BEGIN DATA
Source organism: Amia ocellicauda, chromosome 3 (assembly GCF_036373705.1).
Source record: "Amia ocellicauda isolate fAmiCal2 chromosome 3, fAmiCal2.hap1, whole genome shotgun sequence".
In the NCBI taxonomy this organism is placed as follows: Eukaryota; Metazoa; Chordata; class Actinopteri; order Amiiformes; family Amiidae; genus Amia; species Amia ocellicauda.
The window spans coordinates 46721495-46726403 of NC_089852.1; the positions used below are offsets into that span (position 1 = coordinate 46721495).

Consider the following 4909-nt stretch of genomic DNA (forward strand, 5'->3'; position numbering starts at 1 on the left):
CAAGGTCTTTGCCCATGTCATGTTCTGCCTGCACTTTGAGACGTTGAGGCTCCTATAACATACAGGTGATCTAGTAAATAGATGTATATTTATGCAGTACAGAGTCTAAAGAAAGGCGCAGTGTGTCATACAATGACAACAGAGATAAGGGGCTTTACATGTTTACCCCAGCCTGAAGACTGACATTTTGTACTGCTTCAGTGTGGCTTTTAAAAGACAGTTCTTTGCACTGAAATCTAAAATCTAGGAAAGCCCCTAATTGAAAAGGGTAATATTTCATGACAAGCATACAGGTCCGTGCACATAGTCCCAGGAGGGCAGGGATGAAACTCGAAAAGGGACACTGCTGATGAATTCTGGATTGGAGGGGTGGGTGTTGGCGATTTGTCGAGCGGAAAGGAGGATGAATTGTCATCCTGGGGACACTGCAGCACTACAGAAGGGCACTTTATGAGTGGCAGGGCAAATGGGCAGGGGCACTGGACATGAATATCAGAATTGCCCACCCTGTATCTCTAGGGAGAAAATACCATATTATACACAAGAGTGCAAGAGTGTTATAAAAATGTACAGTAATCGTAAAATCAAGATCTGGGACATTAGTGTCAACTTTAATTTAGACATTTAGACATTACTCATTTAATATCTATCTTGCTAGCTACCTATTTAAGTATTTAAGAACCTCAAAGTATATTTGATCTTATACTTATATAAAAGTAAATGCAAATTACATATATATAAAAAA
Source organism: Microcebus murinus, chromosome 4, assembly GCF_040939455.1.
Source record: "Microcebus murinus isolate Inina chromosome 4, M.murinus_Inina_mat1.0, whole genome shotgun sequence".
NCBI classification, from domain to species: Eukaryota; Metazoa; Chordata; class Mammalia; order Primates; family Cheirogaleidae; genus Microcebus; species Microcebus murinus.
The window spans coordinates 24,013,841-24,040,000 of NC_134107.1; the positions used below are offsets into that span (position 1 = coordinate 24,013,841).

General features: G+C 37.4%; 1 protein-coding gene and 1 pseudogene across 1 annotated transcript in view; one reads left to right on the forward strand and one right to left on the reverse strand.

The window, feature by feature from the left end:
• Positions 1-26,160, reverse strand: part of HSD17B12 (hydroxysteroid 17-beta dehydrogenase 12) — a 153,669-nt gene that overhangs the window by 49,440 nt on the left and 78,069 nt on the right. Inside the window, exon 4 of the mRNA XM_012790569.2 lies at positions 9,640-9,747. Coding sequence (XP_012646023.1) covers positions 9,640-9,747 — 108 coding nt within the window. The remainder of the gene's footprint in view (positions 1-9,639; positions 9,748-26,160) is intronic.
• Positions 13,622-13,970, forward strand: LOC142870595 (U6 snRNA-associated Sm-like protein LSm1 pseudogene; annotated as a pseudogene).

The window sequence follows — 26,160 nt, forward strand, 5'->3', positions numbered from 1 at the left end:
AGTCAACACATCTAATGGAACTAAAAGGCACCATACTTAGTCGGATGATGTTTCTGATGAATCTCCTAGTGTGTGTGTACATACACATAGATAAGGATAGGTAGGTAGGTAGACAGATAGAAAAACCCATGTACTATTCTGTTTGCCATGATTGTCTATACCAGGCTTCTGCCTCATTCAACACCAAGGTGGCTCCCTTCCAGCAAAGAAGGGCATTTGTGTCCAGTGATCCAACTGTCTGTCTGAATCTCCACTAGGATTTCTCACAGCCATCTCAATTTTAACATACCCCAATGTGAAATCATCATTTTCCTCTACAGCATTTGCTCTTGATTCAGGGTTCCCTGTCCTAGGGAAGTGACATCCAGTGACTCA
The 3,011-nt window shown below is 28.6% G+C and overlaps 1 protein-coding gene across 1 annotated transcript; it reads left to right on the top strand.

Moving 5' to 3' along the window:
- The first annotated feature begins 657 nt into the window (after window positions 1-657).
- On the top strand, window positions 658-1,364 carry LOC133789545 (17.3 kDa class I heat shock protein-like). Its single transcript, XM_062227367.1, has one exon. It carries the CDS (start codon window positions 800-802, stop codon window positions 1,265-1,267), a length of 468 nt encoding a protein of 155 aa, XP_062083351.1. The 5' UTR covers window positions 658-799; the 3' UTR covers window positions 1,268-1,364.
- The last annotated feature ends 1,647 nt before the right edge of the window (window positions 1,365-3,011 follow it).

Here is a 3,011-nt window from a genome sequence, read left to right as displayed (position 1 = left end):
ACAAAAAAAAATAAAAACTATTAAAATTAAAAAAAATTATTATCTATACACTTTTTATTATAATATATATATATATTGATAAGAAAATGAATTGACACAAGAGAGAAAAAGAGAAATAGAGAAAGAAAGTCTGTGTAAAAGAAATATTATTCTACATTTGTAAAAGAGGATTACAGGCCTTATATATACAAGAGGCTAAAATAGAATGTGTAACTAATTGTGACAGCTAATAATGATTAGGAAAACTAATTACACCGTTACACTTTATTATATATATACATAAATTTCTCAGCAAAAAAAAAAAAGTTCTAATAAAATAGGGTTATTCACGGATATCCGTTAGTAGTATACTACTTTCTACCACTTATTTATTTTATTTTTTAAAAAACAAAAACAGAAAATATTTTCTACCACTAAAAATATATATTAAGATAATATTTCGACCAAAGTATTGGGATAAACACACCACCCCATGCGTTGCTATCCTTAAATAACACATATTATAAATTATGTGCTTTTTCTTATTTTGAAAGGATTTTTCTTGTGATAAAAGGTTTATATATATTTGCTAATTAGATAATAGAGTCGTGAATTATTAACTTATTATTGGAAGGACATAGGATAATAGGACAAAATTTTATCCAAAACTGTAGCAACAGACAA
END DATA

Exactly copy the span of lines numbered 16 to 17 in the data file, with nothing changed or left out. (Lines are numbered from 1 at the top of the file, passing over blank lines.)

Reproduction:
AGTCAACACATCTAATGGAACTAAAAGGCACCATACTTAGTCGGATGATGTTTCTGATGAATCTCCTAGTGTGTGTGTACATACACATAGATAAGGATAGGTAGGTAGGTAGACAGATAGAAAAACCCATGTACTATTCTGTTTGCCATGATTGTCTATACCAGGCTTCTGCCTCATTCAACACCAAGGTGGCTCCCTTCCAGCAAAGAAGGGCATTTGTGTCCAGTGATCCAACTGTCTGTCTGAATCTCCACTAGGATTTCTCACAGCCATCTCAATTTTAACATACCCCAATGTGAAATCATCATTTTCCTCTACAGCATTTGCTCTTGATTCAGGGTTCCCTGTCCTAGGGAAGTGACATCCAGTGACTCA
The 3,011-nt window shown below is 28.6% G+C and overlaps 1 protein-coding gene across 1 annotated transcript; it reads left to right on the top strand.